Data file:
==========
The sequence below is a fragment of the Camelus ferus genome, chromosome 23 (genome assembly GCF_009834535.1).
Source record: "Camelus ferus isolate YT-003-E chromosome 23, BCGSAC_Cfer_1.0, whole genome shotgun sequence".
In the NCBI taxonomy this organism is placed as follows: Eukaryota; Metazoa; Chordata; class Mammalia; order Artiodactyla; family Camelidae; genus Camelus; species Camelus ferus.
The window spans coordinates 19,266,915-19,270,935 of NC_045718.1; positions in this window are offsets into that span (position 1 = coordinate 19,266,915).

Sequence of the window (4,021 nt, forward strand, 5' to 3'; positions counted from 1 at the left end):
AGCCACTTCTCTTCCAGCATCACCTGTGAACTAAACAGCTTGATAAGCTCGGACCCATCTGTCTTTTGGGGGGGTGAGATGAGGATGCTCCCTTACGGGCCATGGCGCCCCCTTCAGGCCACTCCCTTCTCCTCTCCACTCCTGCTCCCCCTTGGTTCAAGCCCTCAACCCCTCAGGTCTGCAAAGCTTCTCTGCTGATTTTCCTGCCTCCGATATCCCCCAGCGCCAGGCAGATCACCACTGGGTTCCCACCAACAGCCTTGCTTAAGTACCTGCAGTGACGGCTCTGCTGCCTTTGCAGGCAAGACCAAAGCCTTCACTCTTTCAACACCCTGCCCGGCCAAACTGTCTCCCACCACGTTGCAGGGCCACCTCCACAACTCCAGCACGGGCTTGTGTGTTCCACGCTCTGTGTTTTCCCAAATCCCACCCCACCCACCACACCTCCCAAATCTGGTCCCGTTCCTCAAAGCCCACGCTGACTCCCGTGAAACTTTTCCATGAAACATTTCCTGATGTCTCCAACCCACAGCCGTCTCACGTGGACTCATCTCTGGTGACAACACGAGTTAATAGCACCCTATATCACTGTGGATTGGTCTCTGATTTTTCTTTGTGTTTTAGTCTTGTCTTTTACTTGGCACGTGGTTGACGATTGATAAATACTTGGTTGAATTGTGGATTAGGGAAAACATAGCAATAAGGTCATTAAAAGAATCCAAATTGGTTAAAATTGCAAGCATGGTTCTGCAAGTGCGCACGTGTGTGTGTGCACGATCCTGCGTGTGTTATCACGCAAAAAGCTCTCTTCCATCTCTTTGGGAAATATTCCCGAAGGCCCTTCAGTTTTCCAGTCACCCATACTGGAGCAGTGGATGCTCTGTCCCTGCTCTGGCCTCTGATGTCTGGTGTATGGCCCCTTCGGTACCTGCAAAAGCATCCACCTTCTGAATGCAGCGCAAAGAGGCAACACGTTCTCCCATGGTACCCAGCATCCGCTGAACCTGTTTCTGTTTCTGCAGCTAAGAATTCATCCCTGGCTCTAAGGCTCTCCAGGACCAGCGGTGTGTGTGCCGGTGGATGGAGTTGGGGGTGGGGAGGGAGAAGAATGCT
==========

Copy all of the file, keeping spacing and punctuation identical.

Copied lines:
The sequence below is a fragment of the Camelus ferus genome, chromosome 23 (genome assembly GCF_009834535.1).
Source record: "Camelus ferus isolate YT-003-E chromosome 23, BCGSAC_Cfer_1.0, whole genome shotgun sequence".
In the NCBI taxonomy this organism is placed as follows: Eukaryota; Metazoa; Chordata; class Mammalia; order Artiodactyla; family Camelidae; genus Camelus; species Camelus ferus.
The window spans coordinates 19,266,915-19,270,935 of NC_045718.1; positions in this window are offsets into that span (position 1 = coordinate 19,266,915).

Sequence of the window (4,021 nt, forward strand, 5' to 3'; positions counted from 1 at the left end):
AGCCACTTCTCTTCCAGCATCACCTGTGAACTAAACAGCTTGATAAGCTCGGACCCATCTGTCTTTTGGGGGGGTGAGATGAGGATGCTCCCTTACGGGCCATGGCGCCCCCTTCAGGCCACTCCCTTCTCCTCTCCACTCCTGCTCCCCCTTGGTTCAAGCCCTCAACCCCTCAGGTCTGCAAAGCTTCTCTGCTGATTTTCCTGCCTCCGATATCCCCCAGCGCCAGGCAGATCACCACTGGGTTCCCACCAACAGCCTTGCTTAAGTACCTGCAGTGACGGCTCTGCTGCCTTTGCAGGCAAGACCAAAGCCTTCACTCTTTCAACACCCTGCCCGGCCAAACTGTCTCCCACCACGTTGCAGGGCCACCTCCACAACTCCAGCACGGGCTTGTGTGTTCCACGCTCTGTGTTTTCCCAAATCCCACCCCACCCACCACACCTCCCAAATCTGGTCCCGTTCCTCAAAGCCCACGCTGACTCCCGTGAAACTTTTCCATGAAACATTTCCTGATGTCTCCAACCCACAGCCGTCTCACGTGGACTCATCTCTGGTGACAACACGAGTTAATAGCACCCTATATCACTGTGGATTGGTCTCTGATTTTTCTTTGTGTTTTAGTCTTGTCTTTTACTTGGCACGTGGTTGACGATTGATAAATACTTGGTTGAATTGTGGATTAGGGAAAACATAGCAATAAGGTCATTAAAAGAATCCAAATTGGTTAAAATTGCAAGCATGGTTCTGCAAGTGCGCACGTGTGTGTGTGCACGATCCTGCGTGTGTTATCACGCAAAAAGCTCTCTTCCATCTCTTTGGGAAATATTCCCGAAGGCCCTTCAGTTTTCCAGTCACCCATACTGGAGCAGTGGATGCTCTGTCCCTGCTCTGGCCTCTGATGTCTGGTGTATGGCCCCTTCGGTACCTGCAAAAGCATCCACCTTCTGAATGCAGCGCAAAGAGGCAACACGTTCTCCCATGGTACCCAGCATCCGCTGAACCTGTTTCTGTTTCTGCAGCTAAGAATTCATCCCTGGCTCTAAGGCTCTCCAGGACCAGCGGTGTGTGTGCCGGTGGATGGAGTTGGGGGTGGGGAGGGAGAAGAATGCT